Child Porn Deportation Ruling Tossed by 9th

     SAN FRANCISCO – A man who was kicked out of the Marines over pornography depicting minors may face deportation after the 9th Circuit withdrew an earlier opinion Tuesday.
     Rigoberto Aguilar-Turcios, a native of Honduras and a legal permanent resident of the United States, pleaded guilty about a decade ago in military court to accessing pornographic Internet sites and downloading pornographic images of minors, the court noted. The Marines gave him a bad-conduct discharge, and the federal government began a process to remove him from the country in 2005.
     The government justified removal by claiming that his convictions under Articles 92 and 134 of the Uniform Code of Military Justice qualified as an “aggravated felony” under federal law.
     In August 2012, a divided three-judge panel granted Aguilar-Turcios’s petition for review and vacated the removal order against him.
     The majority found that the military law to which Aguilar-Turcios had pleaded guilty to violating was not the same as the corresponding federal aggravated felonies that would allow for his removal.
     To qualify, Aguilar-Turcios would have had to admit to “knowingly receiving, distributing, reproducing for distribution, or possessing visual depictions of a minor engaging in sexually explicit conduct,” the decision stated. In pleading guilty to Article 92, however, Aguilar-Turcios admitted only to “accessing pornographic Internet sites on his government computer, as the MJ defined pornography at his court martial.”
     The majority said the Article 92 conviction ultimately “does not necessarily rest on facts satisfying the elements of either § 2252(a)(2) or (a)(4).”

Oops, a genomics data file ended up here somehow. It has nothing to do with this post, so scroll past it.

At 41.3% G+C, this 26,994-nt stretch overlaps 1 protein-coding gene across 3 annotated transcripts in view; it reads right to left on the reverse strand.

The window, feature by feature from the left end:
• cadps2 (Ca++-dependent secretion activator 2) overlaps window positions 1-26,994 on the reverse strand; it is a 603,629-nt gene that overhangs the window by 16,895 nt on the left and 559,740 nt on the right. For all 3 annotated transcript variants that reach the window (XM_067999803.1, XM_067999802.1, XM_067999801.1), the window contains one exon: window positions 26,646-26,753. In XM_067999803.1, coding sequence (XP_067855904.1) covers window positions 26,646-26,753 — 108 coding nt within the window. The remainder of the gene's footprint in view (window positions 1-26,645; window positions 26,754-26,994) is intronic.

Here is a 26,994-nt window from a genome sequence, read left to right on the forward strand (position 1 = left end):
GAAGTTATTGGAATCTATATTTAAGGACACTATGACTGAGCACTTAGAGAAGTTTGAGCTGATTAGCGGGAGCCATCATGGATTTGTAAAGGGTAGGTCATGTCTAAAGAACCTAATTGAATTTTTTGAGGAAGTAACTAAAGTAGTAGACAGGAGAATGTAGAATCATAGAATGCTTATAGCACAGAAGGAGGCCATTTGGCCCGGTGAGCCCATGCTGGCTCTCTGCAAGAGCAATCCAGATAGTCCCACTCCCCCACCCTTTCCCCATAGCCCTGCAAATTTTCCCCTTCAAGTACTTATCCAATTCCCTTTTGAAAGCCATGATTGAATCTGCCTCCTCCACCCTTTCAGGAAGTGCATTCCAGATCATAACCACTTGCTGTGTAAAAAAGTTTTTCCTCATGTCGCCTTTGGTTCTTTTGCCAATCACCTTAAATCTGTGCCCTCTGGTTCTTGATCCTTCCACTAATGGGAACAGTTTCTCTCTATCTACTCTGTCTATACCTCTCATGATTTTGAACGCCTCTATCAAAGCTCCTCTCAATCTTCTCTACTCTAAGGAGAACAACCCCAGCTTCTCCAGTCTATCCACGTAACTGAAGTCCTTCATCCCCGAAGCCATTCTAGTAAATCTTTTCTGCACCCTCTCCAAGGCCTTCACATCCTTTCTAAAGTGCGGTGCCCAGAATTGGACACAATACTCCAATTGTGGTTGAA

“Even if Aguilar-Turcios’ Article 92 conviction was somehow understood to encompass the phrase ‘engaging in sexually explicit conduct,’ we could not hold that Aguilar-Turcios’ admission under Article 134 of possessing images of minors engaged in such conduct satisfies this element of § 2252(a)(2) and (a)(4) because the definition of ‘sexually explicit conduct’ offered by the MJ does not correspond to the federal definition,” Judge Richard Paez wrote for the court.
     Based on the differences in the definitions, “an image of minors kissing would satisfy the MJ’s definition, while falling far short of the federal definition,” Paez wrote.
     As such, “Aguilar-Turcios’ conviction under Article 134 did not necessarily rest on facts satisfying the federal definition of ‘sexually explicit conduct.'”
     The 9th Circuit withdrew the ruling without explanation on Tuesday, saying only that “a new opinion will be filed in due course.”
     This actually marks the second time the 9th Circuit has withdrawn an opinion in the Aguilar-Turcios case. The court withdrew an initial reversal to request supplemental briefs from the parties based on its decision in a similar case.

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